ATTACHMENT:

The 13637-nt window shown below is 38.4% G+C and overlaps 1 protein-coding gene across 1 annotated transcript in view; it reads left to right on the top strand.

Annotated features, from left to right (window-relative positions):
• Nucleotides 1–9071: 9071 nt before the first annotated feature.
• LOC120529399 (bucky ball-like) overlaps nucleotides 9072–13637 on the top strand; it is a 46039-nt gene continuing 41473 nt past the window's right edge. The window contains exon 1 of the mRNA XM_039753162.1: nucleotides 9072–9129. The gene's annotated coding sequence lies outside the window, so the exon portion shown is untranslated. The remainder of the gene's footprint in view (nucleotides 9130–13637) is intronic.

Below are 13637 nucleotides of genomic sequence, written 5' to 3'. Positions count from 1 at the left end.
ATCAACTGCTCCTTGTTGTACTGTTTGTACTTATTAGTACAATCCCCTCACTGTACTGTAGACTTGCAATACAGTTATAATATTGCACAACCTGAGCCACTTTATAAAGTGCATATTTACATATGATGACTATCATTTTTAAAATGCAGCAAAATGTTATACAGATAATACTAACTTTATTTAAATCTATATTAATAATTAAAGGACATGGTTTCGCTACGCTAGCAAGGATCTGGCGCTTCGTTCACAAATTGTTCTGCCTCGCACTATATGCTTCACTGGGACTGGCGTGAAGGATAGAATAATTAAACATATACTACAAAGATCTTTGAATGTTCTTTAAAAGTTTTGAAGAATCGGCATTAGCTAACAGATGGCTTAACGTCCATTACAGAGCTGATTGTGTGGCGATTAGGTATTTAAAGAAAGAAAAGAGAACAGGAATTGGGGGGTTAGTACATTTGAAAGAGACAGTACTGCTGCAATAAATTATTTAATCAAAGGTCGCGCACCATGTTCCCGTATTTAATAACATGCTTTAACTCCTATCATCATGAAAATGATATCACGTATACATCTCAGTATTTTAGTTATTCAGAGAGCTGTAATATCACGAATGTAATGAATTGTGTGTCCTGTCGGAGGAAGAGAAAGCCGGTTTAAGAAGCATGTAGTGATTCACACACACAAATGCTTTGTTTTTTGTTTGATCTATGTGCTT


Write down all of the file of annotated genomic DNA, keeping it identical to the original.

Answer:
The 13637-nt window shown below is 38.4% G+C and overlaps 1 protein-coding gene across 1 annotated transcript in view; it reads left to right on the top strand.

Annotated features, from left to right (window-relative positions):
• Nucleotides 1–9071: 9071 nt before the first annotated feature.
• LOC120529399 (bucky ball-like) overlaps nucleotides 9072–13637 on the top strand; it is a 46039-nt gene continuing 41473 nt past the window's right edge. The window contains exon 1 of the mRNA XM_039753162.1: nucleotides 9072–9129. The gene's annotated coding sequence lies outside the window, so the exon portion shown is untranslated. The remainder of the gene's footprint in view (nucleotides 9130–13637) is intronic.

Below are 13637 nucleotides of genomic sequence, written 5' to 3'. Positions count from 1 at the left end.
ATCAACTGCTCCTTGTTGTACTGTTTGTACTTATTAGTACAATCCCCTCACTGTACTGTAGACTTGCAATACAGTTATAATATTGCACAACCTGAGCCACTTTATAAAGTGCATATTTACATATGATGACTATCATTTTTAAAATGCAGCAAAATGTTATACAGATAATACTAACTTTATTTAAATCTATATTAATAATTAAAGGACATGGTTTCGCTACGCTAGCAAGGATCTGGCGCTTCGTTCACAAATTGTTCTGCCTCGCACTATATGCTTCACTGGGACTGGCGTGAAGGATAGAATAATTAAACATATACTACAAAGATCTTTGAATGTTCTTTAAAAGTTTTGAAGAATCGGCATTAGCTAACAGATGGCTTAACGTCCATTACAGAGCTGATTGTGTGGCGATTAGGTATTTAAAGAAAGAAAAGAGAACAGGAATTGGGGGGTTAGTACATTTGAAAGAGACAGTACTGCTGCAATAAATTATTTAATCAAAGGTCGCGCACCATGTTCCCGTATTTAATAACATGCTTTAACTCCTATCATCATGAAAATGATATCACGTATACATCTCAGTATTTTAGTTATTCAGAGAGCTGTAATATCACGAATGTAATGAATTGTGTGTCCTGTCGGAGGAAGAGAAAGCCGGTTTAAGAAGCATGTAGTGATTCACACACACAAATGCTTTGTTTTTTGTTTGATCTATGTGCTT